I'm not doing NaNo in the traditional sense of starting a new project and finishing it in a month, but rather, I'm using the time to polish a project and finish out a draft of 2 others (yes, that's 3 projects, so I may be slightly nuts).
If you're interested, here's a snip of yesterday's progress:
1. Sing Down the Stars:
The sister reached up and took a chain from around her neck. It was long, and hung hidden inside her dress, and when she laid it in my palm, the gold medallion on the end was warm where it had touched her skin. It was much heavier than its delicate appearance hinted at.
“We can’t take anything else from you,” I said, and tried to hand the necklace back, but she curled my fingers around it into a fist and pressed my hand away from her.
‘It’s a gift, and it’s been given. There’s no returning it, now – and I think you have more need for it than I do. That’s St. Christopher; he’ll keep you safe on your way home.
I opened my hand and took a better look at the medallion. It was small and brassy, with a man on the face who carried a walking stick. He had a strange, etched halo around him, and looked a bit like Zavel - too old to do much protecting, but I was sure she meant well, so I put it on and tucked it into my dress. I’d been right about the weight; it wasn’t heavy, but it dragged down low.
Sister Mary Alban and I had burned through the excuse of talking about destinations and handing off gifts; I needed something else to create a conversation before she found more questions to ask that I didn’t want to answer. I went for the most obvious.
“Is there nothing mechanical here at all?” I asked.
Early the next morning, when the sun had barely begun to shine, O’Keefe was no longer thinking about strange flames on candles. The rain had stopped and was well on its way to soaking into the ground, and the sky outside was clear. It looked like it might be a perfect day. (Though he was going to have to insist on new curtains. His father had hung the ones he’d used in Kindergarten, and he’d long since lost interest in cowboys and horses.)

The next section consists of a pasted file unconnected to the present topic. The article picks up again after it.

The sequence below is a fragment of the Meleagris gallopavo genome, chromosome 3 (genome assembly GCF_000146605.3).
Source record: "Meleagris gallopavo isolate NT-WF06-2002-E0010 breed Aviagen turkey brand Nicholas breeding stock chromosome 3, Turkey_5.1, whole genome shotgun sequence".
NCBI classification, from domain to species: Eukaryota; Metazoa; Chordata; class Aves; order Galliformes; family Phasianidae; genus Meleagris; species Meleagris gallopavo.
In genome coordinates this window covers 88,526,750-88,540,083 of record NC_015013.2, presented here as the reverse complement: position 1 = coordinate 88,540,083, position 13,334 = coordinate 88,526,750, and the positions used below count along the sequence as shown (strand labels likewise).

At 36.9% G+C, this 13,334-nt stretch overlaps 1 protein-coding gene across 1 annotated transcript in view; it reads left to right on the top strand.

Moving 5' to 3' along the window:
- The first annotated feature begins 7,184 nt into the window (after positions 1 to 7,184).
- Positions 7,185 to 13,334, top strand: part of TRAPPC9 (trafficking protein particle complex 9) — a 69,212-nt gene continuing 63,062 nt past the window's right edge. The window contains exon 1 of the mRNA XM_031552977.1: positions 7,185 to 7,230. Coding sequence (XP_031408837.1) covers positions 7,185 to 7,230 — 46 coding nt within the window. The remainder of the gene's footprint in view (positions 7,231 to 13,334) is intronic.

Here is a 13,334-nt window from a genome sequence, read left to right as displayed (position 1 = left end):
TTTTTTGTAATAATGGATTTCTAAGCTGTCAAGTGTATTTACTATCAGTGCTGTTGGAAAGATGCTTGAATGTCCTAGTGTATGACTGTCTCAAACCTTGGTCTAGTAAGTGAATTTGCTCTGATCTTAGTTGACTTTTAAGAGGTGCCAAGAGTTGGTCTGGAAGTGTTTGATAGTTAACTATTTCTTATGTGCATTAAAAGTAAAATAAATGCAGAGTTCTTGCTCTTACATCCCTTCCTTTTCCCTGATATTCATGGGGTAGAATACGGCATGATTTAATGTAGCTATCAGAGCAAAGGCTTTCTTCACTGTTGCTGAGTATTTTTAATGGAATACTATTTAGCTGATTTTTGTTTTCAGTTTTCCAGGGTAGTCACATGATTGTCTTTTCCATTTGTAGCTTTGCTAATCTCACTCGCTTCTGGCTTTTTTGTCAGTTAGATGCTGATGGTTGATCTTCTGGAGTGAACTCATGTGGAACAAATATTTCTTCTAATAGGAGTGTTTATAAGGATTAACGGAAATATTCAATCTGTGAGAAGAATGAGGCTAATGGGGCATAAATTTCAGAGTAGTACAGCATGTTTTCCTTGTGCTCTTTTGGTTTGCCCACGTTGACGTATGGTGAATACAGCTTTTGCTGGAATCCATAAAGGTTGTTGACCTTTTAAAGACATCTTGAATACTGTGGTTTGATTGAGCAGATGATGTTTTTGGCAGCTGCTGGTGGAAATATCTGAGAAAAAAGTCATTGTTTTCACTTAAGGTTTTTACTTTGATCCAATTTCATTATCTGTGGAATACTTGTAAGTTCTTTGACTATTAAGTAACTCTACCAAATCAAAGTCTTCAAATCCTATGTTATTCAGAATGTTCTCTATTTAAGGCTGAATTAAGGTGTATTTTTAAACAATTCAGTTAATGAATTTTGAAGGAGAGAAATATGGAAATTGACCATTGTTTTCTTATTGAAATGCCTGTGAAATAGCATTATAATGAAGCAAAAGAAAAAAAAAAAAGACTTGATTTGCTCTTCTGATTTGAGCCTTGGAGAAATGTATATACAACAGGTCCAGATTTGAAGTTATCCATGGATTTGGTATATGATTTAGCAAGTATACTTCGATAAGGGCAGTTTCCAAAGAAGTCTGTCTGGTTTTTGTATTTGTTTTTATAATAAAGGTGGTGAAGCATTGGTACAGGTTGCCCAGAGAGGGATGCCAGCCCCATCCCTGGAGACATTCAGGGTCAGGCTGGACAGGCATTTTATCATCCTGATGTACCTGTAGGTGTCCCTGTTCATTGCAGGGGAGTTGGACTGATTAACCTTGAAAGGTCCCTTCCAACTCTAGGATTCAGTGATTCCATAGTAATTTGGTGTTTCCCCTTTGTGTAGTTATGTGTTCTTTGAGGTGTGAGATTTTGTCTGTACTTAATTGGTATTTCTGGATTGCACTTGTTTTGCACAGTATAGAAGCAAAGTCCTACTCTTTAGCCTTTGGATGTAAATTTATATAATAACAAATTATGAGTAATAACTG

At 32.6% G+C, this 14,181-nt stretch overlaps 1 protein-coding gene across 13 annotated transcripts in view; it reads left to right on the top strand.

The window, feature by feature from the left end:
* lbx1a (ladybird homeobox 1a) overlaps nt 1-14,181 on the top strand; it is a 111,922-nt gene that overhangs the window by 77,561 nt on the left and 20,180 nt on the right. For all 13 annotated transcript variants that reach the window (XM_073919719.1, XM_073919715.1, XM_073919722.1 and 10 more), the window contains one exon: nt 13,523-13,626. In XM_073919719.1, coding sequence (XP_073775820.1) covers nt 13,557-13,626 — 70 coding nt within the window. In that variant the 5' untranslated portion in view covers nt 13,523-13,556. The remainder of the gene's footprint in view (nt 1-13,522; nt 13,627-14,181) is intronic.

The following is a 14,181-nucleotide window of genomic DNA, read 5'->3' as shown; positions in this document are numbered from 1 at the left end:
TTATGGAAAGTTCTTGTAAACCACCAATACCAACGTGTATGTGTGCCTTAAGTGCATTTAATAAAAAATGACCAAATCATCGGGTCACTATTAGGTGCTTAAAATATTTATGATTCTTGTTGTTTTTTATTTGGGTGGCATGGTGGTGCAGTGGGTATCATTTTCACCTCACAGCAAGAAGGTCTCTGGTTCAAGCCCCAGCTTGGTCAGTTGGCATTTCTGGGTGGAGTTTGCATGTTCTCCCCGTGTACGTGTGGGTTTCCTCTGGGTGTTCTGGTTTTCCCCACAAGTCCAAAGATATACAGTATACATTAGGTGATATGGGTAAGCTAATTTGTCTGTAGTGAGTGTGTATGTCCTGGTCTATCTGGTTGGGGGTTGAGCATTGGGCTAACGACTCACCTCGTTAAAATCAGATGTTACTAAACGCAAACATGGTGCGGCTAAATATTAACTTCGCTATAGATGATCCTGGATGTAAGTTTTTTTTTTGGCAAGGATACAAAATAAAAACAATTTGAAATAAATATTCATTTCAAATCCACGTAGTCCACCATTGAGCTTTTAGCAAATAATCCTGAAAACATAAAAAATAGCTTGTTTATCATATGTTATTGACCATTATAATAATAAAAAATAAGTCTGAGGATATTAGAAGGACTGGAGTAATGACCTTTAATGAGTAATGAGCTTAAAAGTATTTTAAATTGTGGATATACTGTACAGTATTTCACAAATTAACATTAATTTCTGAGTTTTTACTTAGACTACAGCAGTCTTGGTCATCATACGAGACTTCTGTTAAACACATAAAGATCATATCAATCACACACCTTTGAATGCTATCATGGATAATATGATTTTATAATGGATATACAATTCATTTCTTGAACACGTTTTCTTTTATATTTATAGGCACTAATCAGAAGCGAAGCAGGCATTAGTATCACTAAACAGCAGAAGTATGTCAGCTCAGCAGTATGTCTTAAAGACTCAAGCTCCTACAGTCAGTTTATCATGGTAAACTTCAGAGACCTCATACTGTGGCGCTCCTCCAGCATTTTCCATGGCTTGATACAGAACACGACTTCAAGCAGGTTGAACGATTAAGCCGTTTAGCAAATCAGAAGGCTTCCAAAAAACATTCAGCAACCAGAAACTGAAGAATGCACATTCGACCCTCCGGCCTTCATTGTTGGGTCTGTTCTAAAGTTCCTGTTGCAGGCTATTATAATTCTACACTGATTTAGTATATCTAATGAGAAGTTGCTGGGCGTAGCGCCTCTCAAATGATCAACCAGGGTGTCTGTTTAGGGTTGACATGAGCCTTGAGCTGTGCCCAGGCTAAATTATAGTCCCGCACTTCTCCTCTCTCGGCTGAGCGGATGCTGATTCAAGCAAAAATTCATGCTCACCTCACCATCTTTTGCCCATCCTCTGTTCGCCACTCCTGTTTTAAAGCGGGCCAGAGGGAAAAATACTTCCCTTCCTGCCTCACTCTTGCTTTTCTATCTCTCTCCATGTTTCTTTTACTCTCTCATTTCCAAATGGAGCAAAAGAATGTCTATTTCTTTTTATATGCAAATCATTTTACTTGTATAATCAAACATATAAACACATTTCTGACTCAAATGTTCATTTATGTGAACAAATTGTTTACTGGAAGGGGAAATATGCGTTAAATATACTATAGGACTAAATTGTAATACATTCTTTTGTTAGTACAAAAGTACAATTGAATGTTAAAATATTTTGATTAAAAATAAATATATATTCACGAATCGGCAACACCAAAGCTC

Despite the hour, O’Keefe thought he might stay awake and get his first real look at South Avenue. He threw on his jeans, which had dried from the night before, but didn't bother with combing his hair or putting on shoes, as he'd always liked squishing his feet in muddy lawn puddles. There was really no better way to judge a new house than by the quality of mud it provided and there was no better way to judge a new street than to see if it contained others who felt the same way. He hoped maybe he'd be lucky and find some other children his age in one of the neighboring houses.
3. The Glower House:
From her seat at the head of the table, Madam Webb clapped her hands. Hundreds of spiders dropped down from the ceiling, making Leni jump. The spiders lassoed all of the large vases full of wilted flowers which ran in a line down the center of the table and pulled them up into the rafters.
Leni found this fascinating, as the spiders who occasionally found their way into her house on Mulberry Street were never quite so helpful, but seemed to prefer spinning webs at the precise height required to hit her face when she walked through them.
The spiders dropped onto the now bare table and skittered from one end to the other in a wide line. As they passed, a new tablecloth spun behind them until the entire tabletop was covered, and a knotted bridge had been built that crossed from the floor to the table's edge.
“Just lovely,” said Madam Webb. “Thank you. I'm sure our guest appreciates your effort.”
“Oh... yes, of course,” said Leni, when she realized the spiders were waiting for an answer from her. “I've never seen a better spiderwebbing tablecloth before... it's so grand, I really don't know what to say.”
Apparently, this made the spiders very happy, as a set of five hurried back to her part of the table and added a table-mat before disappearing into the ceiling with the others.